STATE CAPITOL, PHOENIX – Democratic and Republican lawmakers came together Monday in a bipartisan budget deal to restore education funding and preserve $2.7 billion in federal stimulus money for Arizona.

The bipartisan agreement is a victory for education after a nearly six-month budget battle, during which Democrats had requested bipartisan talks.

“Democrats are happy that our Republican colleagues agreed to negotiate with us and pass a budget that protects education, jobs, children and middle-class families in Arizona,” said House Democratic Leader David Lujan. “Today is a long overdue victory for school children, teachers, parents and all of Arizona.”

Gov. Jan Brewer had vetoed on Wednesday the part of the 2010 budget that funds education, which would leave schools without funding after July 15. Her action also violated the federal stimulus act, potentially causing Arizona to lose $1 billion in federal stimulus funding for education.

With bipartisan support, lawmakers on both sides of the aisle introduced legislation Monday to ensure school districts and charter schools can proceed with adopting their budgets and the state is back in compliance with requirements to receive federal stimulus dollars.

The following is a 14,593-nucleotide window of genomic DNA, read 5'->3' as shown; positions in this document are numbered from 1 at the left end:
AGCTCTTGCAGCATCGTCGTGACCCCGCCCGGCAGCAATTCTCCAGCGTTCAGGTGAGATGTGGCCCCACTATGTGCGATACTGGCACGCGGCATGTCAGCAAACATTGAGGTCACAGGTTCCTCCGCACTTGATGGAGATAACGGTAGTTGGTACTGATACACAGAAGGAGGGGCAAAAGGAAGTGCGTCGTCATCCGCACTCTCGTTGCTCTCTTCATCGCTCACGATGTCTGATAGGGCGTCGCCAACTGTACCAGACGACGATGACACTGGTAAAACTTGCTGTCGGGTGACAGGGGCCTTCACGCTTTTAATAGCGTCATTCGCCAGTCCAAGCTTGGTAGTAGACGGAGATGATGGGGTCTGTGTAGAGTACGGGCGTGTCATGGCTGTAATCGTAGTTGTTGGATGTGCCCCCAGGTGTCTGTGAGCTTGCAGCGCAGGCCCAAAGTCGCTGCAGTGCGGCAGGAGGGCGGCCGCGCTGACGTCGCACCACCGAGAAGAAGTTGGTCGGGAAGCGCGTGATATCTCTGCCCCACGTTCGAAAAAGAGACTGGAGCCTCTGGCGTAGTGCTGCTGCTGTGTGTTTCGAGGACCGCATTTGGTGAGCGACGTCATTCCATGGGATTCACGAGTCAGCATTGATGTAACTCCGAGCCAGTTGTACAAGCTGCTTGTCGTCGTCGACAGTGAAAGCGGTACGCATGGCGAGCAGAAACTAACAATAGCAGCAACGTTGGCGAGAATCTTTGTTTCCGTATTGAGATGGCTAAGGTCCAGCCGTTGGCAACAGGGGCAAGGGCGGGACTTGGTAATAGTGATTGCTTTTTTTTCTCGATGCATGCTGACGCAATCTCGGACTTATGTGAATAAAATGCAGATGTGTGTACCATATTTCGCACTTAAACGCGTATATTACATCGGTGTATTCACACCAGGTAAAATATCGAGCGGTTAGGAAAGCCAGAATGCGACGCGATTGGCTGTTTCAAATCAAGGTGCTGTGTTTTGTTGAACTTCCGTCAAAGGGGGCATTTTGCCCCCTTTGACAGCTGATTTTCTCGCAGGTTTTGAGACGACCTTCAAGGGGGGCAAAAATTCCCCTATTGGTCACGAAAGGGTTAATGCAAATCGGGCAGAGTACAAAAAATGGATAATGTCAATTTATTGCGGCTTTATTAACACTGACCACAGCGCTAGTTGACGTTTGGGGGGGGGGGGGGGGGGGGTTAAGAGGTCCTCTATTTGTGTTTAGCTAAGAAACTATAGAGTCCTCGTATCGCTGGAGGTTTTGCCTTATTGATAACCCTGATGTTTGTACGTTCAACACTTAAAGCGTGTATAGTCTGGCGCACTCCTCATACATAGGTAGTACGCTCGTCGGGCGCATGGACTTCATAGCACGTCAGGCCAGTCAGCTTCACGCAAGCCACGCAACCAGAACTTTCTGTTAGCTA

“We look forward to continuing to move forward in a bipartisan manner to address the Arizona’s budget,” said Senate Democratic Leader Jorge Luis Garcia. “The bills voted on and passed today were much needed budget fixes to make certain that education and stimulus dollars would not be jeopardized.”

Democratic and Republican lawmakers remain open to working together to create a comprehensive bipartisan solution to Brewer’s vetoed legislation.

Education legislation will:
Provide a budget for K-12 education for the full year. The budget would be based on the baseline budget the schools received after the 2009 budget changes made in January but including their 2 percent voter-mandated inflation funding. Passage of this bill will allow school districts some budget certainty for the next year so that they can set budgets and know how many teachers they can hire, what their class sizes will be, etc.

Ensure that charter schools also will receive funding for this year. Charter schools do not have the authority to borrow or go into debt like school districts do so, without a July 15 payment, they would have had no funding at all

Enact the statutory provisions needed to ensure that Arizona's law and funding distribution is in compliance with the provisions of the federal stimulus act. Brewer’s veto of HB 2650, the health and welfare budget bill, had the effect of violating the federal stimulus act, putting $1.7 billion in federal stimulus funding for Medicaid (via FMAP dollars) and $1 billion of fiscal stabilization stimulus money at risk.

Prevent the larger per diem pay amounts to lawmakers allowed during the special session from taking effect. While leadership and key members of the Senate and House Appropriations committee members are meeting in Phoenix to hammer out the skeleton of a revised budget proposal, this bill will limit the amount of per diem paid to legislators.